Every time I handed a wine bottle down to him there would be a soft clink of metal on glass. His wedding ring. I was elbow deep in the hall cupboard, helping my father to unpack a lifetime of dinner parties from the shelves. My lifetime specifically, as we had lived in this house since before I could walk.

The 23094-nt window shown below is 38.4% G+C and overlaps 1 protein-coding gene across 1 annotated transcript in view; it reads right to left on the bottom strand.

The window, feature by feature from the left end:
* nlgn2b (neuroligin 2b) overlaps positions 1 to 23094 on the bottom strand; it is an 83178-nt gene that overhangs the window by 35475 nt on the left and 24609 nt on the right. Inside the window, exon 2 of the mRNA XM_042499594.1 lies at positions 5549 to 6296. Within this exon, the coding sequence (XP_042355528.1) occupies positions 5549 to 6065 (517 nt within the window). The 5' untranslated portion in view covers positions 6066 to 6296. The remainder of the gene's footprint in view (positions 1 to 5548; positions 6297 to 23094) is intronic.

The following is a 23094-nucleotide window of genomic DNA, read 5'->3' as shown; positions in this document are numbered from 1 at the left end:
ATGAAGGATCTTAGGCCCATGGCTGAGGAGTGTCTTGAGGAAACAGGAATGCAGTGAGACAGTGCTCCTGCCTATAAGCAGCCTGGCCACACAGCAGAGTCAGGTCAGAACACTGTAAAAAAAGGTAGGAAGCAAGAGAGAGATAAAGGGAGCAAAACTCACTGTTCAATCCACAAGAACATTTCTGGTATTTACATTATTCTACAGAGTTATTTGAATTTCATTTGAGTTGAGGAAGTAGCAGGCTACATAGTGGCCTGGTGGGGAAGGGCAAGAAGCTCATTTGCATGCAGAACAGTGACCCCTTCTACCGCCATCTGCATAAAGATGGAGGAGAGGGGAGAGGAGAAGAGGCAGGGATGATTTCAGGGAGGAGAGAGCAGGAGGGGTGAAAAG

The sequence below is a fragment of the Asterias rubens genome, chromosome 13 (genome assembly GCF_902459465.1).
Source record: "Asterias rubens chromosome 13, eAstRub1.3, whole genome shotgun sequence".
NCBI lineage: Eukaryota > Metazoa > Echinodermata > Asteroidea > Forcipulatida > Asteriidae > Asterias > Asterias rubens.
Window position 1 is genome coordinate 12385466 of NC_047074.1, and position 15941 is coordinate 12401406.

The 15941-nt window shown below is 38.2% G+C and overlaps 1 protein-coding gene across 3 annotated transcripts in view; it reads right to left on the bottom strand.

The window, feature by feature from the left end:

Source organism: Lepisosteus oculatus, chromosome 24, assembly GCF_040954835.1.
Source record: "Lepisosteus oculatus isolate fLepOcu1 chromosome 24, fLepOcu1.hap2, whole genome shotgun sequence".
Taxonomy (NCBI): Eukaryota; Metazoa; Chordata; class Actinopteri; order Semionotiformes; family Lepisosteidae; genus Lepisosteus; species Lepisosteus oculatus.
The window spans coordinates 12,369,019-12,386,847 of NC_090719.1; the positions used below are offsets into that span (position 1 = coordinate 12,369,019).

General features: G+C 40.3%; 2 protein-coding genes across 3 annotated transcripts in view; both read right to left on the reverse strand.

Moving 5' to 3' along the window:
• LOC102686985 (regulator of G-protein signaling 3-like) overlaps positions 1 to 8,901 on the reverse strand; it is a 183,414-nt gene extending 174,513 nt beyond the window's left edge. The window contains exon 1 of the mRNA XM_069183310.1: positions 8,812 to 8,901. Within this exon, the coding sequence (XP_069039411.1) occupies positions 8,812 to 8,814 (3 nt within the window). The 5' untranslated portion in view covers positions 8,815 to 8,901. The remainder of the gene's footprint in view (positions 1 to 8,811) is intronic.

I pulled bottle off the rack, wiped off the crusted years of dust with a damp cloth, and passed them down to my father to sort into boxes. ‘Spoiled’ – the corks flecked with mold. ‘Good’ – wine that would presumably find a new cupboard in my parents’ new house in Cape Town. ‘Jonathan’ – wine of dubious merit but probably fit for consumption. Wine meant for me to take. On many of the bottles there’s a label written in my father’s well practiced hand, a name and a date – the wine’s provenance as it pertained to my family: who gave it to them, and when. He has always been a note taker, a recorder of data. He has charted decades of rainfall and temperature on our little farm. He records daily life not in journals but in letters, most sent to my sister who lives abroad. An orderly mind that projects order on his world. “James, 1998” – my father reads aloud. Does this summon the memory of that night? He nods to himself and files the bottle. ‘Good’.